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EoI Callout for Special Issue on Postcolonial Airliners as Cultural Mediators

Christopher Marcatili | Published on 9/5/2022

Postcolonial Airliners as Cultural Mediators: Corporate Branding and Cultural Governance in Transnational Contexts

 

Call for Expressions of Interest for Contributions to a Special Issue
Editors: 
Bart Vanspauwen (Universidade NOVA de Lisboa) & Iñigo Sánchez-Fuarros
(INCIPIT-CSIC)

For most airline companies, 2020 came in like a wrecking ball. Recent centenary
celebrations of some of the world’s oldest airliners such as KLM and Qantas, just a year
before, forcedly made room for grounded personnel, humanitarian or repatriation
flights and government rescue packages for survival. The global pandemic swept away
previous dreams of global mobility and stressless tourism. In addition, cultural outputs
– from inflight magazines to government-backed tourist attraction programs – were put
on hold too. Halfway 2022, a heigthened postcovid 'revenge travel boom' and workforce
shortages at several hub airports then led to thousands of canceled holiday flights and
a new delicate setback for international travel. As a result, airlines in particular, and the
travel industry in general, are restructuring to face a new scenario of uncertainty.

Taking the airplane as a chronotope, a moving element which represents a political and
cultural unity, and connects fixed but geographically disperse spaces in fluid, imaginary
ways, this special issue seeks original research that studies the intersections between
corporate branding and cultural governance in flag carriers with a colonial past.

This special issue focuses on cultural mediation from an anthropological and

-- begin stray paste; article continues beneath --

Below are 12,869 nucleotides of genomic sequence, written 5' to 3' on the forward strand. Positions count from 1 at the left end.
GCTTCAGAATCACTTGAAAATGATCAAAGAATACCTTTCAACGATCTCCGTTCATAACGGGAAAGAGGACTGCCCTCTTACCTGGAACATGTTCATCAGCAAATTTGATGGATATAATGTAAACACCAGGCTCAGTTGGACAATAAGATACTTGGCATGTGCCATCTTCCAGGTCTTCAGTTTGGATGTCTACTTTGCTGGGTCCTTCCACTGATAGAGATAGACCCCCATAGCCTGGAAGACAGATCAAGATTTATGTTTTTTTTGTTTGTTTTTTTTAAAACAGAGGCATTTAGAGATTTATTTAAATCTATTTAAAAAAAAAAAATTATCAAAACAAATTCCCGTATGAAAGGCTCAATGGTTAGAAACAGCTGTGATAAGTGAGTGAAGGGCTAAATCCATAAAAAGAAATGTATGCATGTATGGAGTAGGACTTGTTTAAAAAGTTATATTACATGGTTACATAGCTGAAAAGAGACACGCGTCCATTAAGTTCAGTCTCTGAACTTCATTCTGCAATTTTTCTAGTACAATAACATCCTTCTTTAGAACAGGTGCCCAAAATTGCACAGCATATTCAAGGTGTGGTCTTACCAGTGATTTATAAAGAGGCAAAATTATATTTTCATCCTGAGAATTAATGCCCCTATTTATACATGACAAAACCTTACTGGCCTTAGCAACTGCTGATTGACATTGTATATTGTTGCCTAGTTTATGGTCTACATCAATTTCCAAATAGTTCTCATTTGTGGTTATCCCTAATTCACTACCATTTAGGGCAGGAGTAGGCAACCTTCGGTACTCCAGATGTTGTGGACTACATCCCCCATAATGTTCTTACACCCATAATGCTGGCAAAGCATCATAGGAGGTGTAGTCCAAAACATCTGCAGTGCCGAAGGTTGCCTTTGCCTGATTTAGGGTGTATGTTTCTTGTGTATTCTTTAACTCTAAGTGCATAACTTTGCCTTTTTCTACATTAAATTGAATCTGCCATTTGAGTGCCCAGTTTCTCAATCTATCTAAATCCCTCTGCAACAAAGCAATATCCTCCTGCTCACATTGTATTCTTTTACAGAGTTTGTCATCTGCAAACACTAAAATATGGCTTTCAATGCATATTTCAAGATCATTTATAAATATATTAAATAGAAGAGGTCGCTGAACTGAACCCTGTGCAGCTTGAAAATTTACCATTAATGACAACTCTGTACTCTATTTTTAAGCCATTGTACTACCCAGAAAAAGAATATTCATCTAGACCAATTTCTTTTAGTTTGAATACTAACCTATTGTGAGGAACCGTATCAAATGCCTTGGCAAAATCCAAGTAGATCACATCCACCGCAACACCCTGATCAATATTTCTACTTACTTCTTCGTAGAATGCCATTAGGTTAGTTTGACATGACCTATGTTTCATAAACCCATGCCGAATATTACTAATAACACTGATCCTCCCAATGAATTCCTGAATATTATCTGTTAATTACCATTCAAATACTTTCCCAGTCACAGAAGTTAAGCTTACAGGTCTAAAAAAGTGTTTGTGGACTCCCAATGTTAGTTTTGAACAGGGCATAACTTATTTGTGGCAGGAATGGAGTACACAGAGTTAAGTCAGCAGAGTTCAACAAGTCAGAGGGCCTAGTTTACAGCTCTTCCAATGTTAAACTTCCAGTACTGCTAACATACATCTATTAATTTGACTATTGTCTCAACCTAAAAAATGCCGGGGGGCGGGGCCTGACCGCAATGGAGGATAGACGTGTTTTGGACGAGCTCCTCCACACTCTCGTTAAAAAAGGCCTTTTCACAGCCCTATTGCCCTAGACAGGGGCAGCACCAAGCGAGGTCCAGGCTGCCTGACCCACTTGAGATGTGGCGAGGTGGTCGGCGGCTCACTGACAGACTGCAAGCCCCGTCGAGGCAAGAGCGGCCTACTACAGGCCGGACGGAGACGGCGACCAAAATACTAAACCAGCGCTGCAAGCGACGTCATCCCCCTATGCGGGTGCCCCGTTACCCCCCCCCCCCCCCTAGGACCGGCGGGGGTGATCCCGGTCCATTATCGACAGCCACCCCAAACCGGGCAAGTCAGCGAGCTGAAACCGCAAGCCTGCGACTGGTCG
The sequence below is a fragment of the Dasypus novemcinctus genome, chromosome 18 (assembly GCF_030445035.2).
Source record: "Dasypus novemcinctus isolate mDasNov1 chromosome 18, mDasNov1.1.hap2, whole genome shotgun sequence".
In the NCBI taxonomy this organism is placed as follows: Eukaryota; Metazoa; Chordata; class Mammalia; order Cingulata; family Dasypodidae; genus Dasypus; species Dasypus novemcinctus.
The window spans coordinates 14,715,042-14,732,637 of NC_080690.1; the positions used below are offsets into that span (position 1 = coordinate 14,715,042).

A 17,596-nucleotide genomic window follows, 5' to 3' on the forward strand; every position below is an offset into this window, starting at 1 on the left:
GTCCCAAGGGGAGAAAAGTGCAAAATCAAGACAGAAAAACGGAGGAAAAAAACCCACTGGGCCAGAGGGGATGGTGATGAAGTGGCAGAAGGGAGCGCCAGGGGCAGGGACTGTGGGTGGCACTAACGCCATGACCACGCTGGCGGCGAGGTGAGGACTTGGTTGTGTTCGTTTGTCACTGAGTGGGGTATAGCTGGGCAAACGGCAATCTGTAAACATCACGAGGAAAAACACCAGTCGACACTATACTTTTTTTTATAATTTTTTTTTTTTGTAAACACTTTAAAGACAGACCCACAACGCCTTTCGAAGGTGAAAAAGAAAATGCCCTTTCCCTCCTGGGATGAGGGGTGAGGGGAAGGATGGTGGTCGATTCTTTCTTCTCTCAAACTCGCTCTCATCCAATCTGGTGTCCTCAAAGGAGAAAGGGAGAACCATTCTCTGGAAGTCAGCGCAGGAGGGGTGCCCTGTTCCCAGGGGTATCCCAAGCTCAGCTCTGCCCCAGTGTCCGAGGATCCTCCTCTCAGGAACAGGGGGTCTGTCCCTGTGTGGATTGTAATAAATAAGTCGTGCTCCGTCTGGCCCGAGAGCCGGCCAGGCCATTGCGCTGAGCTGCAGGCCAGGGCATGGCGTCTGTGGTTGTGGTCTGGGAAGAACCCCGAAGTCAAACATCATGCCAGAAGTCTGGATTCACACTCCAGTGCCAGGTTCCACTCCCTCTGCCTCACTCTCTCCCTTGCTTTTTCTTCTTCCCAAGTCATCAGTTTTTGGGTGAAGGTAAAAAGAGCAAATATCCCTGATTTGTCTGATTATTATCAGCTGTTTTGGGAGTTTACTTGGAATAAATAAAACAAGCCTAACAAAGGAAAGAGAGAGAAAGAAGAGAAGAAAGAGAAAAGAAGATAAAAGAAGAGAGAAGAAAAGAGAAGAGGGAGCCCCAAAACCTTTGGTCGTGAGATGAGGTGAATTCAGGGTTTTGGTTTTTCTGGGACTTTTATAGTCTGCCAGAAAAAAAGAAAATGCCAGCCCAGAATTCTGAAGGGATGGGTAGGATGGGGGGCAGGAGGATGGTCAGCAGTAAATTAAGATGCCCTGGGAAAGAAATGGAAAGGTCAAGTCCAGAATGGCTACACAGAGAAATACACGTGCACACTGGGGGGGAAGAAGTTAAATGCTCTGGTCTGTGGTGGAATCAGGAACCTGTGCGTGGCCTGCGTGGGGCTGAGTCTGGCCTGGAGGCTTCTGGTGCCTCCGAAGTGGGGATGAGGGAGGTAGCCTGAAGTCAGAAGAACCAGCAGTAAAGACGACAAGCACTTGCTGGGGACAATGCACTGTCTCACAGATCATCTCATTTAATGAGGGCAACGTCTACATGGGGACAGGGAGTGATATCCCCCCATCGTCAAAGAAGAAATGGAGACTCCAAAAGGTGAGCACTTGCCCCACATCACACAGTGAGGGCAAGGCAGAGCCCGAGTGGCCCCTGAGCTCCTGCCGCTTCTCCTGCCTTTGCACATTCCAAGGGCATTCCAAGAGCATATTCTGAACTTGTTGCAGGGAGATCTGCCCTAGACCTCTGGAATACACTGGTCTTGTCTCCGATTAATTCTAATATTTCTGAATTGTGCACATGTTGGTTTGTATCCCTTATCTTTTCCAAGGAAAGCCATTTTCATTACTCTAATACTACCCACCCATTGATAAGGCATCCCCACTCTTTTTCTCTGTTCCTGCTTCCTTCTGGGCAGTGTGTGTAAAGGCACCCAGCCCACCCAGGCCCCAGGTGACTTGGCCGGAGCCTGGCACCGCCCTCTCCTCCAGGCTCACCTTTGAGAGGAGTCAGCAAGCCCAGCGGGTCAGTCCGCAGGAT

postcolonial perspective, by investigating into the ways in which former colonial flag
carriers have represented/embodied transnational cultures, national identities,
memories and heritage, as well as their interstitial spaces in which these issues are
negotiated and/or contested.

As has emerged from preliminary research results from a case study on TAP Air Portugal
(Vanspauwen & Sánchez-Fuarros forthcoming), inflight magazines, corporate social
media channels (such as Instagram, YouTube, or Facebook), and other outreach
activities may offer a privileged research lens to explore tangible and intangible (sonic,
visual, textual) cultural narratives around the issues at stake.

Potential themes for articles include (but are not limited to):
  • The instrumentalisation of (postcolonial) intangible cultural heritage
  • The promotion of (postcolonial) diversity and affective formations
  • (Trans-)national culture in airlines as opposed to airline cultures
  • The interstitial connections between geographically disperse communities
within a language community (e.g. Commonwealth, Francofonie, Hispandidad,
Lusofonia)
  • Discourses and cultural outputs at centenary celebrations of national airliners
  • Popular culture in national airliners (e.g. namegiving of airplanes, expressive
practices at special occasions)
  • Government programs to attract tourists backed by national airliners (e.g.
Stopover programs)
  • Marketing campaigns on social media and in the regular press.

Our working hypothesis is that a similar pattern may be present for flag carriers operating
in language systems other than Portuguese (Commonwealth, Francophonie, Hispanidad)
which may offer new perspectives on how cultural governance and brand marketing work
to articulate identities that either depart from or confirm received narratives of national
cultures. On a metalevel, with this special issue we intend to perceive the narratives of
modern Western empires as constructions that reflect concrete social and cultural
negotiations, particularly but not exclusively, over traumas of colonialism and domination.